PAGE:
Lucy O'Donnell was 4 years old when her classmate at nursery painted a picture of her, surrounded it with stars and squiggles and took it home to show his parents."It's Lucy in the sky with diamonds," Julian Lennon told his father, inspiring one of the Beatles' most enigmatic songs and carving his friend a slice of musical immortality.
Real life could never match that and yesterday the Lupus Trust at St Thomas' Hospital, Central London, said the woman the world knew as "the girl with kaleidoscope eyes" had died on holiday in Norfolk after suffering for years from lupus, a vicious disease of the immune system that causes the body to attack its own cells. She was 46.Lucy in the Sky with Diamonds was written in the midst of the Beatles' psychedelic period and featured on the Sgt. Pepper's Lonely Hearts Club Band album in 1967. Its dreamy, hallucinatory lyrics owed more to John Lennon's favourite writer, Lewis Carroll, than they did to his son's playmate.She met Julian in Weybridge, Surrey, where the family recall he would be dropped off at Heath House nursery school in a Rolls-Royce. She went to St Maur's school in Weybridge, college in Guildford and later moved to Surbiton.
The little blonde girl in Julian Lennon's watercolour sketch grew up with a love of children. Illness prevented her having her own, but she studied nursery nursing and worked with special needs children, running a specialist nanny agency until she began to suffer from the autoimmune diseases psoriasis and lupus in her thirties. She married her childhood sweetheart, Ross Vodden, in 1996, and Julian Lennon, whom she had seen only once since their nursery days, sent a note to the wedding.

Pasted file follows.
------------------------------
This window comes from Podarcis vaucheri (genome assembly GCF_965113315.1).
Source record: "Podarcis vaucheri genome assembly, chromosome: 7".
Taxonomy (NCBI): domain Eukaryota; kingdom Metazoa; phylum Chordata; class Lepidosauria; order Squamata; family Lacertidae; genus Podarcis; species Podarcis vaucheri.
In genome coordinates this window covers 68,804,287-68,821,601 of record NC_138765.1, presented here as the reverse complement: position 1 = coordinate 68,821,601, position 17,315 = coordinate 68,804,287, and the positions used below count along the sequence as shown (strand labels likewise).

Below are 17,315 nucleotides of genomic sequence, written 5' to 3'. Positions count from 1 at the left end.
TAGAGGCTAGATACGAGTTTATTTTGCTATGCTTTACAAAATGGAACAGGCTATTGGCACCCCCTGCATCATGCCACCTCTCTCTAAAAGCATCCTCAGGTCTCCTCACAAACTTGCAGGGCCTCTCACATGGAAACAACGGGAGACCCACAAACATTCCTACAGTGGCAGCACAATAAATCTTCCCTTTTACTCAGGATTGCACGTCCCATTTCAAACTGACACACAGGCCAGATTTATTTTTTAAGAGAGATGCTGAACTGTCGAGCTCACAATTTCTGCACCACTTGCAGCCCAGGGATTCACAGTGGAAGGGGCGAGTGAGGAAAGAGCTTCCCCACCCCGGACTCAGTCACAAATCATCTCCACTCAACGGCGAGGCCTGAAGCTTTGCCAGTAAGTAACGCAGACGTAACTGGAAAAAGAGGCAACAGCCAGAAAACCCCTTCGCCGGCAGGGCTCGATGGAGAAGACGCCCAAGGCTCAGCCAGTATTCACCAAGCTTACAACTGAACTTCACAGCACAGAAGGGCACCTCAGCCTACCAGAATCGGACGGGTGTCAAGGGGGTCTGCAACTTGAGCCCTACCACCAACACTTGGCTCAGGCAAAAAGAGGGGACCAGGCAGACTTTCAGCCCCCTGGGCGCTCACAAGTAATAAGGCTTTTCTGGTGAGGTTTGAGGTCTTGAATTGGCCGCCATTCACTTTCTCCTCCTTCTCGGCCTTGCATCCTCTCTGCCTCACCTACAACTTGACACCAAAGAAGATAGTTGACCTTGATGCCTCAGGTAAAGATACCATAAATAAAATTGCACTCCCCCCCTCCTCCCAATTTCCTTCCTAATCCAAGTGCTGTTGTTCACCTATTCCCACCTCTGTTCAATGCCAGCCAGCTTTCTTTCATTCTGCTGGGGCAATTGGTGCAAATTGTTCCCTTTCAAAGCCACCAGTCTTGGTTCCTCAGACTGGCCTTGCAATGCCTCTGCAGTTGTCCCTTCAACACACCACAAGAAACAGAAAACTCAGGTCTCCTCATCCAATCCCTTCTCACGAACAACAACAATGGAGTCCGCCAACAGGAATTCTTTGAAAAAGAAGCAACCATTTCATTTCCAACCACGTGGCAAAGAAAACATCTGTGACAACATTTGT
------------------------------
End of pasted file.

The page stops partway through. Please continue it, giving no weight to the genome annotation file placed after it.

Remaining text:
The Voddens were two days into their first holiday in eight years when Lucy developed an infection and was taken to hospital in King's Lynn, where she died on 22nd September 2009 with her husband and family at her bedside, including her father, the writer and Doctor Michael O'Donnell. Her elder sister, Fran, said: "She had been so excited about the holiday that she drove herself half the way there, which was incredible, but she sadly contracted an infection and with no immune system there was absolutely no chance of her beating it at all.
"She is utterly irreplaceable in my life and my nine-year-old son is devastated. I have received hundreds of e-mails and every single one says they all remember her smiling and laughing." Angie Davidson, Campaign Director of the Lupus Trust, which had been supporting Mr. and Mrs. Vodden during her illness, said: "It's so sad that she has finally lost the battle she fought so bravely for so long. She was a real fighter and she didn't let it take her over. She was very outgoing, a very bubbly, fun person." Ms Davidson said Julian Lennon and his mother, Cynthia, were "shocked and saddened" by her death.
The former classmates had resumed their friendship in recent months after Lennon, who lives in France, heard she was ill. "I've been able to help out a bit," he said earlier this year. "I was so upset to hear what had happened."
"It was lovely of Julian," Mrs Vodden said at the time. "We were two very energetic school kids. He would say, 'Come on, Lucy', to get me to do things. He was the bravest boy in school."
Lucy always said that the song was the least important thing about her - but she never missed an opportunity to use it if she thought it could help raise awareness of the disease which ultimately took her life.